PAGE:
psya3 condense revision notes - relationships

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FORMATION, MAINTENANCE AND BREAKDOWN
Formation
of
relationships
· Reward
theories
- Attracted
to
an
individuals
presence
that
is
rewarding
to
us.
Factors
that
influence
initial
attraction
=
proximity,
exposure
and
familiarity,
similarity
and
physical
attractiveness.
- Proximity
­
digital
communication,
only
applies
to
the
real
world.
- Exposure
­
The
more
people
interact,
the
more
polarized
their
attitudes
become
(Argyle).
Saegert
­
the
more
time
spent
with
each
other,
the
greater
the
attraction.
Evaluation
of
the
Reward
theory
o SoA:
Rubin
­
enjoyment
because
allows
couple
to
participate
in
a
joint
activity.
o SoA:
Byrne
­
``the
law
of
attraction''
=
how
much
we
like
someone
related
to
similarity
of
a.
Sing
and
Ho
­
differences
can
also
lead
us
to
dislike
people.
o PA:
Murstein
­
match
hypothesis:
look
for
someone
who
is
similar
attractiveness,
99
couples
dating,
compared
with
randomly
paired
couples.
o Does
not
take
into
account
gender/cultural
factors
-
assumes
that
relationships
are
the
same
for
everybody.
o May
have
missed
factors,
and
factors
aren't
coherent,
several
unrelated
factors.
Overlook's
our
familiarity
is
operationalised,
could
be
other
factors
e.g.
how
much
you
learn
about
the
person.
o Lack
of
mundane
realism,
lab
studies
in
this
area.
· Filter
Model:
Kerckhoff
and
Davis
1962.
- Longitudinal
study,
student
couples
for
18
months.
Q's
for
a
7
month
period
on
attitude
and
personality
similarities.
Attitude
most
important
up
to
18
months
then
needs
more
important.
- Field
of
availables
filtered
into
field
of
desirables.
3
filters:
1. Social/Demographic
values:
individual
characteristics
play
a
big
role.
2. Attitude
and
value
similarity:
more
communication
if
similar.
3. Needs:
how
well
partner
meets
emotional
needs.
Evaluation
of
the
filter
model
o Sprecher
also
found
that
couples
matched
to
these
factors
=
more
likely
to
develop
a
ltr.
o May
be
other
factors
and
individual
differences
-
stages
fail
to
capture
a
relationships
fluid
and
dynamic
nature.n
Maintenance
of
relationships
· Reward/Need
theories
- Long-term
relationship
more
likely
if
needs
of
the
partners
are
met
and
rewards
provided.
- Bryne
(1971)
claimed
that
classical
conditioning
also
plays
an
important
role
in
determining
the
effects
of
reinforcement
in
relationships.
He
found
that
positive
feelings
are
created
when
people
express
similar
attitudes
to
ours,
or
vice
versa.
- Self-disclosure:
relationship
becomes
deep
and
personal,
rewarding
to
trust
each
other.
Self-disclosure
is
regulated
by
norms
relating
to
when
information
should
be
revealed,
what
to
tell
etc.
(Duck
and
Miell)

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Evaluation
of
the
reward/need
theory
o Lots
of
evidence
to
support
that
meeting
needs
is
important.
(Smith
and
Mackie).
o O'Connor
and
Rosneblood
­
Social
Affiliation
Model,
each
individual
has
an
optimum
level
of
social
contact.
Students
differ
in
their
need
for
affiliation,
some
demanding
lots
of
social
contact
and
others
happier
on
their
own.
o Acknowledges
that
needs
are
personal
to
individuals.
o Culture
­
doesn't
consider
arranged
marriages,
context
(i.e.
computers).
Non-western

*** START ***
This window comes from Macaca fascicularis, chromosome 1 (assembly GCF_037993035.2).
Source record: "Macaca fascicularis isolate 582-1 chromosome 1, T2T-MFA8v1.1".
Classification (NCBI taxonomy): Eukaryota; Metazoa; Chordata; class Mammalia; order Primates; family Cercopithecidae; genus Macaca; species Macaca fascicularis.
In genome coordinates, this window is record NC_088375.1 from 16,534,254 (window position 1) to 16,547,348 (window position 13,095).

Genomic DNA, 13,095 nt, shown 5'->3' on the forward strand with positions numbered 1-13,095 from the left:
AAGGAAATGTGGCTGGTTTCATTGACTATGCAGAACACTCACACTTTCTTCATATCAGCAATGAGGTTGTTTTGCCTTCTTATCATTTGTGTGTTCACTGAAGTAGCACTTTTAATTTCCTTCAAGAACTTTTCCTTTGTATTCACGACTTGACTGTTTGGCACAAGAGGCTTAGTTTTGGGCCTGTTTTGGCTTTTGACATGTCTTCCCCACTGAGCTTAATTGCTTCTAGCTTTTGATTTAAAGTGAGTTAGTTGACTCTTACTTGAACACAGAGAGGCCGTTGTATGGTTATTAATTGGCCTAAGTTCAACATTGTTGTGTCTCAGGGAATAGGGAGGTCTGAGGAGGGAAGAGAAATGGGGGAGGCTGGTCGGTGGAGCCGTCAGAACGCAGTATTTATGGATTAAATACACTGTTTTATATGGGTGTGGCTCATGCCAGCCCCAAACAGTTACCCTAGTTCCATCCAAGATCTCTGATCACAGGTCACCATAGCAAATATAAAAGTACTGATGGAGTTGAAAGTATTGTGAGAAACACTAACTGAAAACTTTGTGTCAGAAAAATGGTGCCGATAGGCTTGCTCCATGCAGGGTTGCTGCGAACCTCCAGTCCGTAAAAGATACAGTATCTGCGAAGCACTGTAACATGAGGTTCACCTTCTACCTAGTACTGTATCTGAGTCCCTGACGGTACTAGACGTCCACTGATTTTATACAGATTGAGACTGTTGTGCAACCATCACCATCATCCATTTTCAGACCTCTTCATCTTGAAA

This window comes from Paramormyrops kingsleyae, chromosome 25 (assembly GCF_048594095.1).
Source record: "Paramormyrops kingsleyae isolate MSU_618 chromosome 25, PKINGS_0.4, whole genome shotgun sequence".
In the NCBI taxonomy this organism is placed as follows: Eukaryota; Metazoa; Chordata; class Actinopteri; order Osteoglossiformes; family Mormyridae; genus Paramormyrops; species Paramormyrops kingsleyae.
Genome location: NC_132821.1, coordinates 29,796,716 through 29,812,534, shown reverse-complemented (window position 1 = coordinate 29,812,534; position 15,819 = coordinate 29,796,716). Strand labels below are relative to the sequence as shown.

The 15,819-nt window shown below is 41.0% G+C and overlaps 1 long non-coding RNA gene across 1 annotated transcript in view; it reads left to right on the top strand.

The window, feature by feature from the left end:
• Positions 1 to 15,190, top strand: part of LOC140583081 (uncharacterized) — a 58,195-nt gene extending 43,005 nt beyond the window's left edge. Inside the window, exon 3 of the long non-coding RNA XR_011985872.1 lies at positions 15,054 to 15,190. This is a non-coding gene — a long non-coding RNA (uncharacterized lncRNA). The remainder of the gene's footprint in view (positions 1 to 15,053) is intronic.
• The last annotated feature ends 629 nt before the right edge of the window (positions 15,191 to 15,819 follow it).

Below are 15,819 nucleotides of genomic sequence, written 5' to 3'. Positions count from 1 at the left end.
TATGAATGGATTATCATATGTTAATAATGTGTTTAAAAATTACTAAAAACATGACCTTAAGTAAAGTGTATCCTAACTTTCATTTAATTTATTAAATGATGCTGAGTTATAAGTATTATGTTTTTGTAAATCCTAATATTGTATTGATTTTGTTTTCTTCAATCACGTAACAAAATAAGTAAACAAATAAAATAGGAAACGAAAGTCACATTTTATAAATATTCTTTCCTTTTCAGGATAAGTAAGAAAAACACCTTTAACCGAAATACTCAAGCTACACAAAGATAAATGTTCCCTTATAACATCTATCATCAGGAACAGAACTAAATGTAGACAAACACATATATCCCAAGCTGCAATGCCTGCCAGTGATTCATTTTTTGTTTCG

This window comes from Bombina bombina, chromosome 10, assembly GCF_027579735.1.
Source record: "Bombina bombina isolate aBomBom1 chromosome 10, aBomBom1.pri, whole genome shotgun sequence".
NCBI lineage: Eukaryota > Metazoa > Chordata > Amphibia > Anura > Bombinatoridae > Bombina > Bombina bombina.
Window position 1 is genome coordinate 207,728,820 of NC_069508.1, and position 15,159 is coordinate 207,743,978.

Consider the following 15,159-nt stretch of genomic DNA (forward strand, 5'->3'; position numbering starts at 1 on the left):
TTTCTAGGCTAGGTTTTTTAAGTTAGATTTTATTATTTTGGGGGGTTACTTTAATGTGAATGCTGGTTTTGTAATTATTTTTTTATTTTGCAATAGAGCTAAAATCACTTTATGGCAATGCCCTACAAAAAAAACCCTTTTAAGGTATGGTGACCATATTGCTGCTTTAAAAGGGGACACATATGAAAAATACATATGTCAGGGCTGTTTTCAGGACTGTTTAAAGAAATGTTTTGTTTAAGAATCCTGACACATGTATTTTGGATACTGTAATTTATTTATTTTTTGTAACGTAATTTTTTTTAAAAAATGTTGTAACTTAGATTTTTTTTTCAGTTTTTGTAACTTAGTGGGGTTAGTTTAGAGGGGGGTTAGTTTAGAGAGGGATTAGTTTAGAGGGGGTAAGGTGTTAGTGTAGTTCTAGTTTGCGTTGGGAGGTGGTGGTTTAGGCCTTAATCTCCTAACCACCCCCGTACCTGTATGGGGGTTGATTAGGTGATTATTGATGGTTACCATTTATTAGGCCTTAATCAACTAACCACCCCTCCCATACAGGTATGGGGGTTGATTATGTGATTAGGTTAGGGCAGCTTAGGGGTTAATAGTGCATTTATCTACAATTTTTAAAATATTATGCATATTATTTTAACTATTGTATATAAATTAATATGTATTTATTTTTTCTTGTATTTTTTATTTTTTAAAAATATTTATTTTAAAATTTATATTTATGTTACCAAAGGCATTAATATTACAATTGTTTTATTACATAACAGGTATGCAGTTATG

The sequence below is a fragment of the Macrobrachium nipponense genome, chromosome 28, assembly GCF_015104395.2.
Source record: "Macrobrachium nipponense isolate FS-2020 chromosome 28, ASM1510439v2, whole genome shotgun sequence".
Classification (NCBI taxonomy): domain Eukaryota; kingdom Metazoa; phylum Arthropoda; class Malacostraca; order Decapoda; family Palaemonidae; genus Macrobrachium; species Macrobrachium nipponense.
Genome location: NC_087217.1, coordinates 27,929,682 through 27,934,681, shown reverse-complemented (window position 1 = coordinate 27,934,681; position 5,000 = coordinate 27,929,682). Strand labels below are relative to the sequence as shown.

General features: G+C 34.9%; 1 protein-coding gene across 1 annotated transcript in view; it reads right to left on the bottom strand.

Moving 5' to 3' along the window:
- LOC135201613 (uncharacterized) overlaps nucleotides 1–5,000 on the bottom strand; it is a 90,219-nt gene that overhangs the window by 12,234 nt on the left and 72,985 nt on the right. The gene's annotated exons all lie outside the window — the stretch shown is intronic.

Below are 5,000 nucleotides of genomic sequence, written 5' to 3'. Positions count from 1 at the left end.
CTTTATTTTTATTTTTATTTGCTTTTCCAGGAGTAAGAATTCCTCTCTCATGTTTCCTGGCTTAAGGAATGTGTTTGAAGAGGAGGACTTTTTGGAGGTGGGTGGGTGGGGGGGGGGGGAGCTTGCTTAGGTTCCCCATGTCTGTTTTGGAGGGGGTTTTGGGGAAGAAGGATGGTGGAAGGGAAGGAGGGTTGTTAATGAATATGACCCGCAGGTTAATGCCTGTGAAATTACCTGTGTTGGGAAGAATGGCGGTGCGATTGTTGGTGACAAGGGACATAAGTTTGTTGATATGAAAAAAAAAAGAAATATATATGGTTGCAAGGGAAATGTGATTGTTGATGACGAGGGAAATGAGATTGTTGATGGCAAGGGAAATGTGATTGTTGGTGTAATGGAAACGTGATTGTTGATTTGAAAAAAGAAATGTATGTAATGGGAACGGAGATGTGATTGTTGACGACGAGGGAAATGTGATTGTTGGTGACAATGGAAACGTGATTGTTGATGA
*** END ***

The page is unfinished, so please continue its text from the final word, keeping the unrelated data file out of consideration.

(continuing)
relationships
often
show
little
need
for
re-enforcements.…read more

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Hetrosexual
bias,
mainly
white
and
middle
class
too
­
may
not
explain
other
group's
behaviour.
o Gender
differences:
Women
are
more
likely
to
stress
the
unhappiness.
o Takes
the
social
contact
into
account
as
well
as
the
individuals.…read more

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SEXUAL SELECTION AND HUMAN
REPRODUCTIVE BEHAVIOUR
- Cunningham
­
men
most
attracted
to
features
associated
with
young
children.
Waynforth
­
masculine
features
and
symmetrical
face
were
preferred.
Langlois:
meta
analysis,
agreement
within
cultures
as
to
who
was
attractive
and
who
was
not.
Partner
selection
- Dunbar
and
Wanforth:
Newspaper,
analyzed
900
adverts.
Younger
partner
important
for
42%
of
men,
and
only
a
¼
of
women.
- Buss
-
cultural
differences.
He
looked
at
partner
preferences
from
33
countries.…read more

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Helps
us
understand
mate
preferences;
women
seek
men
with
good
genes
and
are
likely
to
care
for
the
baby.
Shows
us
why
male's
desire
more
partners
and
seek
short-term
sexual
relationships,
as
it
requires
little
time
and
effort.
o Sexual
jealousy:
men
become
distressed
as
may
end
up
in
investing
babies
that
are
not
theirs.
o Buss
and
others
mate
preference
studies
are
done
in
the
modern
day,
providing
relevant
evidence
on
evolutionary
explanations.…read more

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INFLUENCE OF EARLY EXPERIENCE AND CULTURE
The
continuity
hypothesis
- Bowlby;
early
relationship
experiences
continue
and
effect
adult
later
relationships.
Develops
from
IWM.
Young
children
develop
attachment
styles;
a
characteristic
way
of
behaving.
Ainsworth,
Bell
and
Staydon
-
Secure
(B),
Insecure
avoidant
(A)
and
insecure
ambivalent
(C).
· Continuities
to
adult
relationships
- Dunphy
(1963)
Series
of
observational
studies
high
school
in
Australia.
Two
types
of
social
group:
the
clique
(same
sex
of
4-6
people
aged
12-14.…read more

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Culture:
a
set
of
cognitions
and
practices
that
identify
a
specific
social
group
and
distinguish
against
others.
­
Hogg
and
Vaughan.
- Objective
(food,
clothes
etc.)
and
subjective
(beliefs
etc.).
The
psychology
of
arranged
marriages
- ¼
marriages
in
Japan
(Iwao).
- Batabyal,
reviews
into
the
process
involved
in
arranged
marriages.
Young
people
are
unlikely
to
make
the
right
choice,
more
likely
to
go
on
the
basis
of
attraction.
Decisions
are
made
by
`well
wishers'.…read more

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